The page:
US 20080130222 A1
A fan sink that includes a dual impeller push-pull axial fan and a heat sink to cool a hot electronic device is presented. The axial fan has a hub motor, a first impeller that is radially proximate to the hub motor, and a second impeller that is radially distal to the hub motor, wherein the first impeller pushes air in a first direction and the second impeller pulls air in a second direction. The heat sink is oriented between the axial fan and the hot electronic device such that the hot electronic device, the heat sink, and the axial fan are axially oriented, wherein cool air is forced onto the heat sink by one impeller in the axial fan, and wherein heated air from the heat sink is removed by an other impeller in the axial fan.
1. A method comprising:
mounting a heat sink between a heat generating unit and an axial fan, wherein the axial fan is composed of:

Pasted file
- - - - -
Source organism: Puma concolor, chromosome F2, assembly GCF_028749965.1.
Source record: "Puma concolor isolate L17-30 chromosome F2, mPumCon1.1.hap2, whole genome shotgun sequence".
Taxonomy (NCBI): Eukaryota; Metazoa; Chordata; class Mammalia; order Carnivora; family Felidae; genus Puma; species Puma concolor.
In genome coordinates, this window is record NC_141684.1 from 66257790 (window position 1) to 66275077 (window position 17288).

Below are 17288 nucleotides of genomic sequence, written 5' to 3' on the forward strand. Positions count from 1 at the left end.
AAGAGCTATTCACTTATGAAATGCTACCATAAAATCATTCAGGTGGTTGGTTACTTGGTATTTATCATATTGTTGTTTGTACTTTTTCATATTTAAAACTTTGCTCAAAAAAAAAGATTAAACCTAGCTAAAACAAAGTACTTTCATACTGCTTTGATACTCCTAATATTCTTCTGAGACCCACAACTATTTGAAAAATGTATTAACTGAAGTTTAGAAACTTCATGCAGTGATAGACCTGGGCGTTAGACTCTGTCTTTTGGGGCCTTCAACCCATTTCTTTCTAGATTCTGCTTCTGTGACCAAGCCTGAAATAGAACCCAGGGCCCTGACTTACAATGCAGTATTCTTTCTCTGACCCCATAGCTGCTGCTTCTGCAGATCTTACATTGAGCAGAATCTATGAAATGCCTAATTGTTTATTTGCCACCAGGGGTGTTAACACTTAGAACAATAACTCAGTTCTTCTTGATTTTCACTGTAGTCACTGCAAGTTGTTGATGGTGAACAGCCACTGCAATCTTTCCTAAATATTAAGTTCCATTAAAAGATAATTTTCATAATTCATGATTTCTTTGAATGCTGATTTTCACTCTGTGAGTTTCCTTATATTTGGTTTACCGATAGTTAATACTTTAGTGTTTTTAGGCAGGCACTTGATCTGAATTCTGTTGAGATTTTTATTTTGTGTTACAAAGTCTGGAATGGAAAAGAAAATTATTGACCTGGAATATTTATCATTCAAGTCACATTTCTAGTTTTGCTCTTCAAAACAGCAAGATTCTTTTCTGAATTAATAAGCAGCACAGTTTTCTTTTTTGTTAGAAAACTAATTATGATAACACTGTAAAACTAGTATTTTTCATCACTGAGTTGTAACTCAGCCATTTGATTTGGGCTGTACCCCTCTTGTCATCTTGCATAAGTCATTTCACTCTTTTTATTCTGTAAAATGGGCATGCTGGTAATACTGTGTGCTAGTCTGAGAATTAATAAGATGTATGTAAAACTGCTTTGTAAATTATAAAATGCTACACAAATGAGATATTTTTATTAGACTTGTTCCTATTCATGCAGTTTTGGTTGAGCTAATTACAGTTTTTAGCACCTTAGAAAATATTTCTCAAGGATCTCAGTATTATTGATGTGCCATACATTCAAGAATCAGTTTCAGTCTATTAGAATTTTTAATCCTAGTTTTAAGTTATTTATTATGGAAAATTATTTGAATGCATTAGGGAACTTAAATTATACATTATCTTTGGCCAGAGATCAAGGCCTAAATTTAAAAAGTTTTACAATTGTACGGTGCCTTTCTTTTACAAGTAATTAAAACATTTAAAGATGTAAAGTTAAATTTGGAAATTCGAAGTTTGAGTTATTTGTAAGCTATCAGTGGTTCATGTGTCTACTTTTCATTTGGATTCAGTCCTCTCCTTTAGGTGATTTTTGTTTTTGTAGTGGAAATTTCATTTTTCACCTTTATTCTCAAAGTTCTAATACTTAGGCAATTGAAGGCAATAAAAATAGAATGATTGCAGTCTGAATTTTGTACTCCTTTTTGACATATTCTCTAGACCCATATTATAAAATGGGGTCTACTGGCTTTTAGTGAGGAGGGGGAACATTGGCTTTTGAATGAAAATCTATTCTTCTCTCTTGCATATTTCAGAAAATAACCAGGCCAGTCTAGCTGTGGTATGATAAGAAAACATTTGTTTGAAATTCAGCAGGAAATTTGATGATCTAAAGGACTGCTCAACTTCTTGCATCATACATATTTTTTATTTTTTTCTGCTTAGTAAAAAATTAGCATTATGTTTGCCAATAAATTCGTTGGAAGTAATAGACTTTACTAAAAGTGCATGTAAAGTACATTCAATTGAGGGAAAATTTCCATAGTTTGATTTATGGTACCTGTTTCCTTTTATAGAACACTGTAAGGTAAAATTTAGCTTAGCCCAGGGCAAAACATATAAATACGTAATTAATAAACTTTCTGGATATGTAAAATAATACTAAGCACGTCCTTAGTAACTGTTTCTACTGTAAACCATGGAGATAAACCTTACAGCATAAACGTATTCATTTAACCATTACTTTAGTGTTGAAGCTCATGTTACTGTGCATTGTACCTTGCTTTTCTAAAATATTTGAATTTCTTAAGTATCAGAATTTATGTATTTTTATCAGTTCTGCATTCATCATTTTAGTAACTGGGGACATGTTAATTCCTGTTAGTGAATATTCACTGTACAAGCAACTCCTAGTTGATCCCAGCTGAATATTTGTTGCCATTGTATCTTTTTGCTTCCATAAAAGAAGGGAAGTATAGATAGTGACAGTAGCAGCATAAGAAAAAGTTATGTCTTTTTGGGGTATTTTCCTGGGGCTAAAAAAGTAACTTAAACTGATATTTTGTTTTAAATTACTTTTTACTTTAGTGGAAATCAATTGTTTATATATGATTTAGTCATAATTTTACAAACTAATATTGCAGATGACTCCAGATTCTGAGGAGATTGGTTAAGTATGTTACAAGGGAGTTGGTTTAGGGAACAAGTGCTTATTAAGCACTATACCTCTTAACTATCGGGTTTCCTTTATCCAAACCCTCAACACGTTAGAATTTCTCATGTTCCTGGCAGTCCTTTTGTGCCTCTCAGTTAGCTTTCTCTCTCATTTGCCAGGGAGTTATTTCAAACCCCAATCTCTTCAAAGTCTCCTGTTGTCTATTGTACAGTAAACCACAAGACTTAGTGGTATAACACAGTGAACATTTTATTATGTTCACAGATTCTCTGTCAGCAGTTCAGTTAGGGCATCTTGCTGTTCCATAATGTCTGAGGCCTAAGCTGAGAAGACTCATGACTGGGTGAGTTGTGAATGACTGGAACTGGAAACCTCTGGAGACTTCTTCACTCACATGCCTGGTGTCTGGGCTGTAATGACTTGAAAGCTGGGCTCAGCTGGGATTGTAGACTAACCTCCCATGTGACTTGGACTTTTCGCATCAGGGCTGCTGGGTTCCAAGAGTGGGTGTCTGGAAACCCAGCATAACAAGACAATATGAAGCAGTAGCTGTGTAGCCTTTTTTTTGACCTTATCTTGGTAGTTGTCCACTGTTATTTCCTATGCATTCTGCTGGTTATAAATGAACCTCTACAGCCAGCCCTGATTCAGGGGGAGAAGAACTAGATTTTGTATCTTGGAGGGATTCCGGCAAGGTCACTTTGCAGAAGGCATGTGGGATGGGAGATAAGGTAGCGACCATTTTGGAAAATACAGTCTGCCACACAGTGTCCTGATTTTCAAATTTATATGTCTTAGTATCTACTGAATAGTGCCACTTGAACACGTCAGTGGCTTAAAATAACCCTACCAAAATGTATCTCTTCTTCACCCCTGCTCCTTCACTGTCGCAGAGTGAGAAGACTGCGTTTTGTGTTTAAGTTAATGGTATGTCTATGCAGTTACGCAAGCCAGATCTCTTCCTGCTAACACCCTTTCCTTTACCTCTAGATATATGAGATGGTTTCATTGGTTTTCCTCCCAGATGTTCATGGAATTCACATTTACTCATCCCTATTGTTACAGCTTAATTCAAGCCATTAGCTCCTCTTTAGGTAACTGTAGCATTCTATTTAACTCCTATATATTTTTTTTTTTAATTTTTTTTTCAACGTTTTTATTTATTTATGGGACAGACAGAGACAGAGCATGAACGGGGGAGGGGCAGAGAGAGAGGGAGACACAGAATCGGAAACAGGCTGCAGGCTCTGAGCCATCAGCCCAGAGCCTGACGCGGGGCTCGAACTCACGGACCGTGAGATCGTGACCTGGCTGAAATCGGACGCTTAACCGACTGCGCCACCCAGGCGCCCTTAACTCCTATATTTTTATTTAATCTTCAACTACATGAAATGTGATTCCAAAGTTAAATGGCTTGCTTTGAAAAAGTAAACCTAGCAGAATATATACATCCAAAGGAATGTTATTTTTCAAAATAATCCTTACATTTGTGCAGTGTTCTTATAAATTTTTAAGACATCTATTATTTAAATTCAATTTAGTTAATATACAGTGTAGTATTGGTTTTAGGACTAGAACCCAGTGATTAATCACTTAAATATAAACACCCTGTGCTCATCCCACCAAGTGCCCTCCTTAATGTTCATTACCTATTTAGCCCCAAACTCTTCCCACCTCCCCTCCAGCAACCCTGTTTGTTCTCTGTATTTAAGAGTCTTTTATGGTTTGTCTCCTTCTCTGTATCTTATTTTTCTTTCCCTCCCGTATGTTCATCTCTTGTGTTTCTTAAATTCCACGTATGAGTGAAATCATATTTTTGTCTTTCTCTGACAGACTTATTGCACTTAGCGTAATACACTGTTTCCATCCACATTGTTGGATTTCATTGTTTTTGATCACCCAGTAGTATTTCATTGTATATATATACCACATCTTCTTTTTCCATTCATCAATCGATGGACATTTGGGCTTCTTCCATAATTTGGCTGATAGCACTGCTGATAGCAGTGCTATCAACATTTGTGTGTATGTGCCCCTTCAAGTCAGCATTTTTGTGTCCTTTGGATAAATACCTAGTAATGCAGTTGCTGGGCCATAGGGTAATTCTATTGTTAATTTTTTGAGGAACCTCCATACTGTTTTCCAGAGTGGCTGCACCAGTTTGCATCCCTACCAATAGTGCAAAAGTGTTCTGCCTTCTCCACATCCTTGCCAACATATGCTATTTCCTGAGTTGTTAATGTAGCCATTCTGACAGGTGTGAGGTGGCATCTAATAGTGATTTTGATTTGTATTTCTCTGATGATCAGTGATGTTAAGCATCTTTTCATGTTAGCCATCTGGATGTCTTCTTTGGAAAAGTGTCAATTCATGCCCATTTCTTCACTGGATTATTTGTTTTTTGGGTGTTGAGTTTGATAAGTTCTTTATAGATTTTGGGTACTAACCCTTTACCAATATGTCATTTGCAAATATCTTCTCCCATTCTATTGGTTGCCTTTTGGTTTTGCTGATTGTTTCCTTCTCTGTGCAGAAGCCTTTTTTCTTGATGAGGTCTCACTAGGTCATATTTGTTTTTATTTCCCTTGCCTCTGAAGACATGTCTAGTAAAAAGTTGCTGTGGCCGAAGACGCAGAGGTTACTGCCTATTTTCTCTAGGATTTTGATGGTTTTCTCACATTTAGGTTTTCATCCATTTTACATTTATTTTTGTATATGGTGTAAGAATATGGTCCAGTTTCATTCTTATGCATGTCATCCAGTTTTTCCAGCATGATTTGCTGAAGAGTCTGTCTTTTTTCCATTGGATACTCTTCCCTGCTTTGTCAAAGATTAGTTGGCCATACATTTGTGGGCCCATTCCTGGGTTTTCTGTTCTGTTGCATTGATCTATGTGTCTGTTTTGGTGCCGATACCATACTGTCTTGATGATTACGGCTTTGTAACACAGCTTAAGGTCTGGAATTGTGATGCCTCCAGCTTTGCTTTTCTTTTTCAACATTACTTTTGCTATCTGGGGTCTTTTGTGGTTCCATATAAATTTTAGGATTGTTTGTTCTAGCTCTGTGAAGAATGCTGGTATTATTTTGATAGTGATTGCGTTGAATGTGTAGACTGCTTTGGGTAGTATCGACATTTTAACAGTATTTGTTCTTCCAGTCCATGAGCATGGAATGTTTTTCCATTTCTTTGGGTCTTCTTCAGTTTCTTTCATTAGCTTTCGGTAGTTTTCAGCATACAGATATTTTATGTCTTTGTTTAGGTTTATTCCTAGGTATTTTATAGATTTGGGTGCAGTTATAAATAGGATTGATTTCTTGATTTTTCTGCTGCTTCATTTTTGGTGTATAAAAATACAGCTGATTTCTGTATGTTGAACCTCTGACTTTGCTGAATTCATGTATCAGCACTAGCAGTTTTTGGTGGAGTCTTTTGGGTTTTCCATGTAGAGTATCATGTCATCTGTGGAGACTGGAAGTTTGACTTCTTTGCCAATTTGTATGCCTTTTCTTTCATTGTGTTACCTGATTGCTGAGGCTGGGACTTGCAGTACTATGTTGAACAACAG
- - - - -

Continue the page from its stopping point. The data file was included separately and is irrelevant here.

a first impeller that is radially proximate to the hub, and
a second impeller that is radially distal to the hub, wherein the first impeller
pushes air in a first direction and the second impeller pulls air in a second direction, wherein the heat generating unit, the heat sink, and the axial fan are axially oriented, and wherein cool air is forced onto the heat sink by one impeller in the axial fan, and wherein heated air from the heat sink is removed by an other impeller in the axial fan, and wherein a top surface of the heat sink has a concave surface that aids a direction of airflow direction between the first and second impellers, wherein the axial fan is mounted to the heat sink without any ductwork surrounding the axial fan, and wherein ambient air flows freely through the second impeller from an interior of a housing that holds the hot device, and wherein the first impeller has only large fan blades, and wherein the second impeller has only small fan blades, and wherein the large fan blades are larger than the small fan blades, and wherein the first impeller has fewer large fan blades compared to a quantity of small fan blades in the second impeller;
a first interior duct that is aligned axially with the first impeller to bring the cool air in from outside a housing of the system; and